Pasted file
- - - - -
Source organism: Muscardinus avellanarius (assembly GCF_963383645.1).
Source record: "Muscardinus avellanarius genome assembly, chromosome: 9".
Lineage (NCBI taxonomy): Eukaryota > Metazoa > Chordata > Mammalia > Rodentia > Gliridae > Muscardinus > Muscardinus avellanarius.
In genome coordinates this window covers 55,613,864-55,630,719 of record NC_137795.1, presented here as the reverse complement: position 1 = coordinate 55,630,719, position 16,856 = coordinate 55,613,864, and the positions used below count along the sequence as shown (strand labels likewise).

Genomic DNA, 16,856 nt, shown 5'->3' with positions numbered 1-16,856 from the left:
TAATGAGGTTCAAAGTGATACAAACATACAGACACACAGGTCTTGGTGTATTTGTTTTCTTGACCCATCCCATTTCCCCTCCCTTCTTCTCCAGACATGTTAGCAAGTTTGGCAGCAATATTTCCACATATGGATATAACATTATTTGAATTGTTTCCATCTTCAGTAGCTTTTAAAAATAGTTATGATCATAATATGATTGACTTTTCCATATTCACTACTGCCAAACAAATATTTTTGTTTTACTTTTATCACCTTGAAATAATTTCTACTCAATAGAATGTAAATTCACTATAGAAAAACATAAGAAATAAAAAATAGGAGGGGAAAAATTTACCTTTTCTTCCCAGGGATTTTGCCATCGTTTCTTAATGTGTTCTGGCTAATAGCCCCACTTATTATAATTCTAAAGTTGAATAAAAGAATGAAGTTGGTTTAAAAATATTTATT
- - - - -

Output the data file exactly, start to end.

Source organism: Muscardinus avellanarius (assembly GCF_963383645.1).
Source record: "Muscardinus avellanarius genome assembly, chromosome: 9".
Lineage (NCBI taxonomy): Eukaryota > Metazoa > Chordata > Mammalia > Rodentia > Gliridae > Muscardinus > Muscardinus avellanarius.
In genome coordinates this window covers 55,613,864-55,630,719 of record NC_137795.1, presented here as the reverse complement: position 1 = coordinate 55,630,719, position 16,856 = coordinate 55,613,864, and the positions used below count along the sequence as shown (strand labels likewise).

Genomic DNA, 16,856 nt, shown 5'->3' with positions numbered 1-16,856 from the left:
TAATGAGGTTCAAAGTGATACAAACATACAGACACACAGGTCTTGGTGTATTTGTTTTCTTGACCCATCCCATTTCCCCTCCCTTCTTCTCCAGACATGTTAGCAAGTTTGGCAGCAATATTTCCACATATGGATATAACATTATTTGAATTGTTTCCATCTTCAGTAGCTTTTAAAAATAGTTATGATCATAATATGATTGACTTTTCCATATTCACTACTGCCAAACAAATATTTTTGTTTTACTTTTATCACCTTGAAATAATTTCTACTCAATAGAATGTAAATTCACTATAGAAAAACATAAGAAATAAAAAATAGGAGGGGAAAAATTTACCTTTTCTTCCCAGGGATTTTGCCATCGTTTCTTAATGTGTTCTGGCTAATAGCCCCACTTATTATAATTCTAAAGTTGAATAAAAGAATGAAGTTGGTTTAAAAATATTTATT